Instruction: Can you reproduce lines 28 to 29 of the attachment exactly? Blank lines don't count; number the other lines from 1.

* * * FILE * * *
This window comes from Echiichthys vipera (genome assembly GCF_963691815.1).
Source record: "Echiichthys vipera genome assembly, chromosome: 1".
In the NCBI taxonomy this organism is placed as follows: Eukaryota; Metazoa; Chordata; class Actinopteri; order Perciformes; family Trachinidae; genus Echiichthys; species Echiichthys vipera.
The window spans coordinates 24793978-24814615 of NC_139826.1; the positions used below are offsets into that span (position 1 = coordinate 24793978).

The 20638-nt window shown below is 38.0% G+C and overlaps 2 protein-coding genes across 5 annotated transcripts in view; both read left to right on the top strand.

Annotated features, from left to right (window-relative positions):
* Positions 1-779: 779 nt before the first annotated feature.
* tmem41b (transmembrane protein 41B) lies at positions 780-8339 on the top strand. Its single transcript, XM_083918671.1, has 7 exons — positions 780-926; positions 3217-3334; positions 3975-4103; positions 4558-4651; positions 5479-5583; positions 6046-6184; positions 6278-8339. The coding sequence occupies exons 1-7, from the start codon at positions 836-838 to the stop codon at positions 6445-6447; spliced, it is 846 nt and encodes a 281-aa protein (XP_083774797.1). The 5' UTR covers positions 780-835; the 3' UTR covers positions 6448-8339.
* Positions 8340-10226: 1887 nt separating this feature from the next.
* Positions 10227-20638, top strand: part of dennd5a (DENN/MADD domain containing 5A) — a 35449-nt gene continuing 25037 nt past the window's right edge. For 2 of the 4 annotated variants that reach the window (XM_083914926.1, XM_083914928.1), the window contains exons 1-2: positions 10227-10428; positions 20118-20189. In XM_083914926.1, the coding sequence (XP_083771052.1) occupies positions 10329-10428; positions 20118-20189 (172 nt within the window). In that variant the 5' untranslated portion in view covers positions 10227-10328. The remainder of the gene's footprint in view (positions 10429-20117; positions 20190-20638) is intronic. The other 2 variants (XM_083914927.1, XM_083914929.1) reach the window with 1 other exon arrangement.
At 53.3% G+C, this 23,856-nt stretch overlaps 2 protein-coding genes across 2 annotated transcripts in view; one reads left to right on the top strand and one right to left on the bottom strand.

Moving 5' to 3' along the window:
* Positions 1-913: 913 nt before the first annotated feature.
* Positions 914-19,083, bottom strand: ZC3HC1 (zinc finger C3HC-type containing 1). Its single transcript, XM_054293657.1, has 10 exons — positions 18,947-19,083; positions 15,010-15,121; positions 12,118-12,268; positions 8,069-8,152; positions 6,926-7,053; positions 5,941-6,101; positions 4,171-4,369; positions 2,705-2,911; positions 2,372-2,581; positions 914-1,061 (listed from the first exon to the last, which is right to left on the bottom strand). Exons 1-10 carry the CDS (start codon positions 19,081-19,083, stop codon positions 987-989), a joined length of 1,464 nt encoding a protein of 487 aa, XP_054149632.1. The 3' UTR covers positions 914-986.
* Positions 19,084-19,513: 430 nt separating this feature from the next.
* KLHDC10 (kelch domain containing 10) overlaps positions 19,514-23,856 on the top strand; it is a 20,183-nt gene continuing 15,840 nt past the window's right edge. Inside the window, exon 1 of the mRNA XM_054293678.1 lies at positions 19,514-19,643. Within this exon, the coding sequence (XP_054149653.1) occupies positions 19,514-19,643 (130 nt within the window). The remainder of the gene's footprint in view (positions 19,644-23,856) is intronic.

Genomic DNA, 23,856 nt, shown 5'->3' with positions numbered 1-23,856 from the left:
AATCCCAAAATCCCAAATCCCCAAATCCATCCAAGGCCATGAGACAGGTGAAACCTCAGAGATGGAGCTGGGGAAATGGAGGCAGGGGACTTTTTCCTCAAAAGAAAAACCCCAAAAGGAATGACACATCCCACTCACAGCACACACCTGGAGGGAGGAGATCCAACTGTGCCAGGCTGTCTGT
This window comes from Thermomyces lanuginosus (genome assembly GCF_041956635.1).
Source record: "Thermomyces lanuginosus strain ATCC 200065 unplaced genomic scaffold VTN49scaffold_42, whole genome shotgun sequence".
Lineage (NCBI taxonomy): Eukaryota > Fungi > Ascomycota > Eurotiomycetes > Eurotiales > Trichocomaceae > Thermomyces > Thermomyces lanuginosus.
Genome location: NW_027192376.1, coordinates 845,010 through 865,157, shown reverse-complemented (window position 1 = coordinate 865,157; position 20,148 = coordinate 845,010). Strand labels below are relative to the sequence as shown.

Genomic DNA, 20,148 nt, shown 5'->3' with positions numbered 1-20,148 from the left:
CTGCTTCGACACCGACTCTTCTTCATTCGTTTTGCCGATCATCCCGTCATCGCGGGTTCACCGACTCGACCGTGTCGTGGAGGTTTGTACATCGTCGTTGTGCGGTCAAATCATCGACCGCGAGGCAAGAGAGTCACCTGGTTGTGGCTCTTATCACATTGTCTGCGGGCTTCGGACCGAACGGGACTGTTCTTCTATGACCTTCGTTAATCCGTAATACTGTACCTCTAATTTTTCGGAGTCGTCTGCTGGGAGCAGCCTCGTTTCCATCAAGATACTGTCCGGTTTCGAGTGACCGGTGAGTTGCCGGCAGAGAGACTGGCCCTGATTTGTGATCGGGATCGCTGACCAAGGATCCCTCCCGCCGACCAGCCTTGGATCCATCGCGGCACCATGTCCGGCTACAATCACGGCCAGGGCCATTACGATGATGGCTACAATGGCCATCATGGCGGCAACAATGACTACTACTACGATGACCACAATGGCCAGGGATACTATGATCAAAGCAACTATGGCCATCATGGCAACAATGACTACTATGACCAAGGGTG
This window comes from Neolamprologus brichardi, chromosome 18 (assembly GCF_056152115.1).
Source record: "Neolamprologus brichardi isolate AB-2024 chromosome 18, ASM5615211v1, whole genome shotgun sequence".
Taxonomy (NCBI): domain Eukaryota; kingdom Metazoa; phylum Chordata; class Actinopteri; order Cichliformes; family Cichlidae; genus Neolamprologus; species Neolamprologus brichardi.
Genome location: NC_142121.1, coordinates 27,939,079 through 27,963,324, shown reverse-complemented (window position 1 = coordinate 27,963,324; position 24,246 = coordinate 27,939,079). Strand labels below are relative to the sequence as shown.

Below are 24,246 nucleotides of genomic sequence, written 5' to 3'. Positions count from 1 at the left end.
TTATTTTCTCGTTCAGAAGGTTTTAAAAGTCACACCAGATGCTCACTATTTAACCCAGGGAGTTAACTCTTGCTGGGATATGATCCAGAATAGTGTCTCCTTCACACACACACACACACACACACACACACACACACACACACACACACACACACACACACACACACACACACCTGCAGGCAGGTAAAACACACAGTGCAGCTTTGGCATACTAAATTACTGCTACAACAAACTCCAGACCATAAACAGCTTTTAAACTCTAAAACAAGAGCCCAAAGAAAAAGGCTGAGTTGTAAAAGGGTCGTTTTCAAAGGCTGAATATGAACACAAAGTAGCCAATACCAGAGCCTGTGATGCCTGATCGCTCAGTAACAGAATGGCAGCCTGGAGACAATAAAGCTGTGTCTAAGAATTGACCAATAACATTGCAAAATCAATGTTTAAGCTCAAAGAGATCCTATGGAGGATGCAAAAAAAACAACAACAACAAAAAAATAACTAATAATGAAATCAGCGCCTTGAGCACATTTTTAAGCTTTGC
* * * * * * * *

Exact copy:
Genome location: NC_142121.1, coordinates 27,939,079 through 27,963,324, shown reverse-complemented (window position 1 = coordinate 27,963,324; position 24,246 = coordinate 27,939,079). Strand labels below are relative to the sequence as shown.

Below are 24,246 nucleotides of genomic sequence, written 5' to 3'. Positions count from 1 at the left end.